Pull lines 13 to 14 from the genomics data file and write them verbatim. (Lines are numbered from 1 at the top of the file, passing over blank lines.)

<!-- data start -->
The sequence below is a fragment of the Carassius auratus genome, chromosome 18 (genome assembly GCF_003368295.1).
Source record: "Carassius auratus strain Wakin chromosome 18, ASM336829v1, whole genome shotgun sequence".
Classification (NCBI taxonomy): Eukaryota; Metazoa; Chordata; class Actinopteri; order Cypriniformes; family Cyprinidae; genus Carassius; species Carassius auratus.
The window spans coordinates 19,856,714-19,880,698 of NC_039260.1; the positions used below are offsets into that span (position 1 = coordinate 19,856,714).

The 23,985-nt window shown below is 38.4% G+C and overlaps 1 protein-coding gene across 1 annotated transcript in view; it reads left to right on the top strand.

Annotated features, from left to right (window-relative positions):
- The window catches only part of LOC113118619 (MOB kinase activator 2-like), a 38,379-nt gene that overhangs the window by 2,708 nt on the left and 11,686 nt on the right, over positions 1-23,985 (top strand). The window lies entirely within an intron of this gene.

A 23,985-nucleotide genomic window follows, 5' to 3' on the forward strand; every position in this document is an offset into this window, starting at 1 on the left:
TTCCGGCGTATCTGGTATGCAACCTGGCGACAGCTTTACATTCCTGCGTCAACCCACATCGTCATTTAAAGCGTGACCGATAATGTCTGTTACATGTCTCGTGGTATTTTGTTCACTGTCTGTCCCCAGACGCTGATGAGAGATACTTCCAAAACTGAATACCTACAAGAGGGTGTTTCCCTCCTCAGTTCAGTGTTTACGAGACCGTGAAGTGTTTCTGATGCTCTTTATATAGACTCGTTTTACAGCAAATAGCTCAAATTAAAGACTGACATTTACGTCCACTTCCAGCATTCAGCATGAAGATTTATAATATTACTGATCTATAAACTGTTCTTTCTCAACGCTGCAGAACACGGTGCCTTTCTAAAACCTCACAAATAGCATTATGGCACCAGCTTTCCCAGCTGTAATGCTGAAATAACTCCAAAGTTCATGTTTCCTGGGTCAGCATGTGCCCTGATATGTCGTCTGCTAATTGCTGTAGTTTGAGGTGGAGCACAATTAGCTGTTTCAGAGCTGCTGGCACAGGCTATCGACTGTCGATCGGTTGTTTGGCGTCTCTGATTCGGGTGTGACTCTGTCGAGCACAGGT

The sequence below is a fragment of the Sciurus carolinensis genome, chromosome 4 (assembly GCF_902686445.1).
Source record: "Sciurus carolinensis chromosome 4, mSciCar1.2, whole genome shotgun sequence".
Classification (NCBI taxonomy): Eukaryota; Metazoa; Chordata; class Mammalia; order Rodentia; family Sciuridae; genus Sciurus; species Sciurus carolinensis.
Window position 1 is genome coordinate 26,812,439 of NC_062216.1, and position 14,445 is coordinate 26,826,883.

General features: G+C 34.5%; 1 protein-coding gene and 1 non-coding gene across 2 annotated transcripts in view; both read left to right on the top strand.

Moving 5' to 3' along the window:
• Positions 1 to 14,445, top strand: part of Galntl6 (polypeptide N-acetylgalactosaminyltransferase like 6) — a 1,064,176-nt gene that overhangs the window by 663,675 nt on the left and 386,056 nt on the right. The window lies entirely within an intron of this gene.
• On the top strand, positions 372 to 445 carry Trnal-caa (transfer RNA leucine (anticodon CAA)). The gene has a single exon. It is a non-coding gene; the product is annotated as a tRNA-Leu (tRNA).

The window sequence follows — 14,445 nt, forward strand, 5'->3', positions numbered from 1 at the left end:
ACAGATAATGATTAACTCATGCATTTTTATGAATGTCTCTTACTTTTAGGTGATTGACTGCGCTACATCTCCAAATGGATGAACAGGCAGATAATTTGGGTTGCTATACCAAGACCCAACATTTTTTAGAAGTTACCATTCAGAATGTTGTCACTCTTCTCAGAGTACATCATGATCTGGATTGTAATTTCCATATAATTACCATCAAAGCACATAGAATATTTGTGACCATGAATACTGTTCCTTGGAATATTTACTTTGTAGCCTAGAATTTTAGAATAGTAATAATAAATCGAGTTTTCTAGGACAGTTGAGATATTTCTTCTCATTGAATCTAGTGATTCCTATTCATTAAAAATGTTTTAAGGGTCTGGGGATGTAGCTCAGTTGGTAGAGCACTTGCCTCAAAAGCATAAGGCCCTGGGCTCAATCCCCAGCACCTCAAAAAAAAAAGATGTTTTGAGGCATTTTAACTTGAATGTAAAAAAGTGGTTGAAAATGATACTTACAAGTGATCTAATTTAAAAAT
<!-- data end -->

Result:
Window position 1 is genome coordinate 26,812,439 of NC_062216.1, and position 14,445 is coordinate 26,826,883.

General features: G+C 34.5%; 1 protein-coding gene and 1 non-coding gene across 2 annotated transcripts in view; both read left to right on the top strand.